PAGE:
Women are being constantly targeted on the internet under the guise of casual humour, writes Fatima Khan
The word ‘meme’ was first used by Richard Dawkins in his 1976 book, ‘The Selfish Gene.’ He described memes (short for the Greek term mimesis) as infectious ideas that spread by imitation from person to person.
Meme culture is referred to as the mass practice of circulating infectious ideas via humorous images, videos or texts, online. For some, a meme is a mere laugh, for others it is a casual breeding ground for radical ideologies. Casual because it is all in ‘good humour,’ right?
Now, let us reflect why meme culture is so prevalent among millennials and Gen Z. Memes are not only crisp and funny, but what makes them attractive is the relatability factor attached to them. Memes add an element of warmth to the digital world by helping people connect with each other on a more personal and emotional level. Understanding a meme requires some cultural knowledge and when people get a joke circulating on the internet or they share it, they feel included in a particular social segment. This provides them with a sense of social validation. In other words, it makes them “dank” and this is what attracts most people towards this online practice. But too often people overstep the fine line that exists between being “dank” and being intellectually dull.
Memes are just another way of reflecting cultural ideals and practices in a less conventional and more light-hearted way. Now, who isn’t up for some good jokes on the internet? In fact, ‘shit-posting’ is the new cool and ‘dank-ness’ is one’s crowning glory these days but, only until it gets problematic. This tool for human entertainment is manipulated very often into becoming a nursery for nurturing toxic ideologies, political and religious hate, unreal beauty standards, and above all gender-based hate and sexism, promoting intolerance and violence in the society.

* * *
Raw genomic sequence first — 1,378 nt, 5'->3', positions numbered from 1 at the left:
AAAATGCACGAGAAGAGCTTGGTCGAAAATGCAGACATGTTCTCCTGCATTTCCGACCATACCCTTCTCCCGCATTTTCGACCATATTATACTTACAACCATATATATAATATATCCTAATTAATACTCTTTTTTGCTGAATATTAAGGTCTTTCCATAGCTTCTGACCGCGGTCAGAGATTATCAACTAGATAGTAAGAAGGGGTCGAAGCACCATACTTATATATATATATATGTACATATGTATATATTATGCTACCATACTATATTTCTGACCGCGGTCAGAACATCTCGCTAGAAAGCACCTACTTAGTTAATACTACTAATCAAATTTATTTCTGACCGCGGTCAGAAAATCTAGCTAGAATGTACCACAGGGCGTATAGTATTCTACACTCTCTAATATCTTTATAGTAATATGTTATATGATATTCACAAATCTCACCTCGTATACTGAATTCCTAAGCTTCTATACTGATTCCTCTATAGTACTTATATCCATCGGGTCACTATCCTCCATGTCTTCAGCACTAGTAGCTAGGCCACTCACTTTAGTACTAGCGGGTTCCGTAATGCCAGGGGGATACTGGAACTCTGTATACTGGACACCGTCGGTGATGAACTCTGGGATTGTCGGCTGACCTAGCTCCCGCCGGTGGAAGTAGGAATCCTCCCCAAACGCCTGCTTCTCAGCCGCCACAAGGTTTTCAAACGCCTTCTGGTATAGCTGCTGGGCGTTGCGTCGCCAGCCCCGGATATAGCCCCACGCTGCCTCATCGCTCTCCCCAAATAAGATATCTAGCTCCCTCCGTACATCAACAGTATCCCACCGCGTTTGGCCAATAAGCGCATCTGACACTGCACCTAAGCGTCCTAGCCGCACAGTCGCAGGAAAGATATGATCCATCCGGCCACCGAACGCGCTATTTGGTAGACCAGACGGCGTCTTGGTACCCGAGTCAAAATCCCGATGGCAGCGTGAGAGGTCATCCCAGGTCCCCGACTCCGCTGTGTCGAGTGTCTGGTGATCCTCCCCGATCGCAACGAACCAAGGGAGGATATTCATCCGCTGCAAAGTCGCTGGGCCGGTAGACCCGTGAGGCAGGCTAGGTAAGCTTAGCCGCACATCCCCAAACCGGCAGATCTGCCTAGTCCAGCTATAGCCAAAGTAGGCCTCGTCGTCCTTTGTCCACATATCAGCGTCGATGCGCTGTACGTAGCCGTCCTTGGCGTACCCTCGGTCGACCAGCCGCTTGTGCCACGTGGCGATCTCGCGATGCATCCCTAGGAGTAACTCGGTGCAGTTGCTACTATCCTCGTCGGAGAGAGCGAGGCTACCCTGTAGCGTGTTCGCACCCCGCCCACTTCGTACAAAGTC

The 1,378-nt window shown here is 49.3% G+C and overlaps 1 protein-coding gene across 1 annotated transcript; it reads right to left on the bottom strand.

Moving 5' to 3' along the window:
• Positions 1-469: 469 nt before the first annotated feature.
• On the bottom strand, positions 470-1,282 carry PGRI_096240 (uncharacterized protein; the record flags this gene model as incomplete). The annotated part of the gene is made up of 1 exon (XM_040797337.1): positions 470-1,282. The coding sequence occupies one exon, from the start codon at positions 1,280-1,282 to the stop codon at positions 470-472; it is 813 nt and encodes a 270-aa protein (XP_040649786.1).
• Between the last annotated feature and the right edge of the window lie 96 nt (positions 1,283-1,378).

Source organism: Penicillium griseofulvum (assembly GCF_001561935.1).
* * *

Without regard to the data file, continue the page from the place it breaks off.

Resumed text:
Even today, in the 21st century when gender equality is no longer just a concept, but also, a successful practice in many developed societies (if not fully then to some extent), sexism is still something that we continue to suffer from.
Gender-based hate and stereotypes are still prevailing and memes are one of the many mediums for it. Women are being constantly targeted on the internet under the guise of casual humour. These jokes range from slurs as ‘casual’ as showing women the way back to the kitchen under false wit, to issues as serious as dehumanizing people on the basis of their sexualities, but all equally toxic. In fact, not only cis and trans-gender women are being ‘called out’ on the internet, but the ideas of toxic masculinity and stereotypes against men are also being subconsciously imposed onto us.
We have witnessed many instances where meme posting has blurred the lines between laughing with someone and laughing at someone. A woman’s point of view from the kitchen window, Millie Bobby Brown’s trans-phobic slurs, Karen’s urge to talk to the manager and Shabana from LUMS who is apparently going to Jahanum for her blue dyed hair and her crop top are some common products of this effect.
No doubt meme culture has its sunny moments as well. There are times when memes help us correct ourselves politically and personally, they enlighten us about new trends, political situations and cultural practices and provide us with a channel to express our individualities and be vocal about our ideas.
The point being, the problem does not lie within the practice, but in the ignorant mindsets of the ones practicing it. When referring to a joke, we do not evaluate the underlying ideology and the future repercussions of our content. The seriousness or the validity of the information is disregarded and this just normalizes online youth radicalization.
If you think calling an opinionated woman a Karen, someone’s girlfriend a gold-digger, someone’s boyfriend an ATM, a trans a ‘fag’ and slut shaming people for embracing their bodies in mere ‘wit’ is funny, it is NOT!
‘Bois locker rooms,’ 5-1 story times and jokes that ridicule people’s clothing preferences, appearances, genders or sexualities are neither acceptable nor funny and it is about time that this is condemned.